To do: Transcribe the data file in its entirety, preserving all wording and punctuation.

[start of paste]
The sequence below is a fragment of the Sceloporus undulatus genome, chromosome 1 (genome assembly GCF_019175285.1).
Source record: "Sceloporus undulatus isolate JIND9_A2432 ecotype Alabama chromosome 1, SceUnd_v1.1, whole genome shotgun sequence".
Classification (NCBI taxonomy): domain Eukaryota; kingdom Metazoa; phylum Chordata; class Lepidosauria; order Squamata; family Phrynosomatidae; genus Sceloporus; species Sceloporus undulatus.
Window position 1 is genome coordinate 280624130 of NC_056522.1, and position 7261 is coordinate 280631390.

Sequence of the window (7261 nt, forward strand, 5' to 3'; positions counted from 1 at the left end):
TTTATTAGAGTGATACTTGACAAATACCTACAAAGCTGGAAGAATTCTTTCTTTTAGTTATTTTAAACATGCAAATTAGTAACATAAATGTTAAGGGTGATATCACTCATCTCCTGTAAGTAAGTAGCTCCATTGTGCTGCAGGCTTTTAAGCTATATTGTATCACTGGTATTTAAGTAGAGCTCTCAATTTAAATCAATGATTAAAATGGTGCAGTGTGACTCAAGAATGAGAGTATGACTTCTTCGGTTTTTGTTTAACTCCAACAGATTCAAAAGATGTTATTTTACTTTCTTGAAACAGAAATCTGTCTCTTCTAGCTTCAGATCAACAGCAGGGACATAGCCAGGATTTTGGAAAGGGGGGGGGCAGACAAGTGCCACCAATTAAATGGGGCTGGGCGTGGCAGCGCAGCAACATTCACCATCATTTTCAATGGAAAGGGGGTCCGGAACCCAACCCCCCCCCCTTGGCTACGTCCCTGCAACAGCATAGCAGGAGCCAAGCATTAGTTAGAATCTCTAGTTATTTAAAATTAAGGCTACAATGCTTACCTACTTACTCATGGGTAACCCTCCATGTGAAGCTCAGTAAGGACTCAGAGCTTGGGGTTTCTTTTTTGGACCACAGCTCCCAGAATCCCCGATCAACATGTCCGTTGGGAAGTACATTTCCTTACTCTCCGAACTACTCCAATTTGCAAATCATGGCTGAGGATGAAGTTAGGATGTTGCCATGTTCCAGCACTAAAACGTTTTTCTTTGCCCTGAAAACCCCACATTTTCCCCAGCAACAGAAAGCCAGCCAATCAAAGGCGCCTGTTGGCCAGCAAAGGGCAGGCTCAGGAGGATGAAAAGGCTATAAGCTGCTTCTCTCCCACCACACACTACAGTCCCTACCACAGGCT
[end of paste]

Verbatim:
The sequence below is a fragment of the Sceloporus undulatus genome, chromosome 1 (genome assembly GCF_019175285.1).
Source record: "Sceloporus undulatus isolate JIND9_A2432 ecotype Alabama chromosome 1, SceUnd_v1.1, whole genome shotgun sequence".
Classification (NCBI taxonomy): domain Eukaryota; kingdom Metazoa; phylum Chordata; class Lepidosauria; order Squamata; family Phrynosomatidae; genus Sceloporus; species Sceloporus undulatus.
Window position 1 is genome coordinate 280624130 of NC_056522.1, and position 7261 is coordinate 280631390.

Sequence of the window (7261 nt, forward strand, 5' to 3'; positions counted from 1 at the left end):
TTTATTAGAGTGATACTTGACAAATACCTACAAAGCTGGAAGAATTCTTTCTTTTAGTTATTTTAAACATGCAAATTAGTAACATAAATGTTAAGGGTGATATCACTCATCTCCTGTAAGTAAGTAGCTCCATTGTGCTGCAGGCTTTTAAGCTATATTGTATCACTGGTATTTAAGTAGAGCTCTCAATTTAAATCAATGATTAAAATGGTGCAGTGTGACTCAAGAATGAGAGTATGACTTCTTCGGTTTTTGTTTAACTCCAACAGATTCAAAAGATGTTATTTTACTTTCTTGAAACAGAAATCTGTCTCTTCTAGCTTCAGATCAACAGCAGGGACATAGCCAGGATTTTGGAAAGGGGGGGGGCAGACAAGTGCCACCAATTAAATGGGGCTGGGCGTGGCAGCGCAGCAACATTCACCATCATTTTCAATGGAAAGGGGGTCCGGAACCCAACCCCCCCCCCTTGGCTACGTCCCTGCAACAGCATAGCAGGAGCCAAGCATTAGTTAGAATCTCTAGTTATTTAAAATTAAGGCTACAATGCTTACCTACTTACTCATGGGTAACCCTCCATGTGAAGCTCAGTAAGGACTCAGAGCTTGGGGTTTCTTTTTTGGACCACAGCTCCCAGAATCCCCGATCAACATGTCCGTTGGGAAGTACATTTCCTTACTCTCCGAACTACTCCAATTTGCAAATCATGGCTGAGGATGAAGTTAGGATGTTGCCATGTTCCAGCACTAAAACGTTTTTCTTTGCCCTGAAAACCCCACATTTTCCCCAGCAACAGAAAGCCAGCCAATCAAAGGCGCCTGTTGGCCAGCAAAGGGCAGGCTCAGGAGGATGAAAAGGCTATAAGCTGCTTCTCTCCCACCACACACTACAGTCCCTACCACAGGCT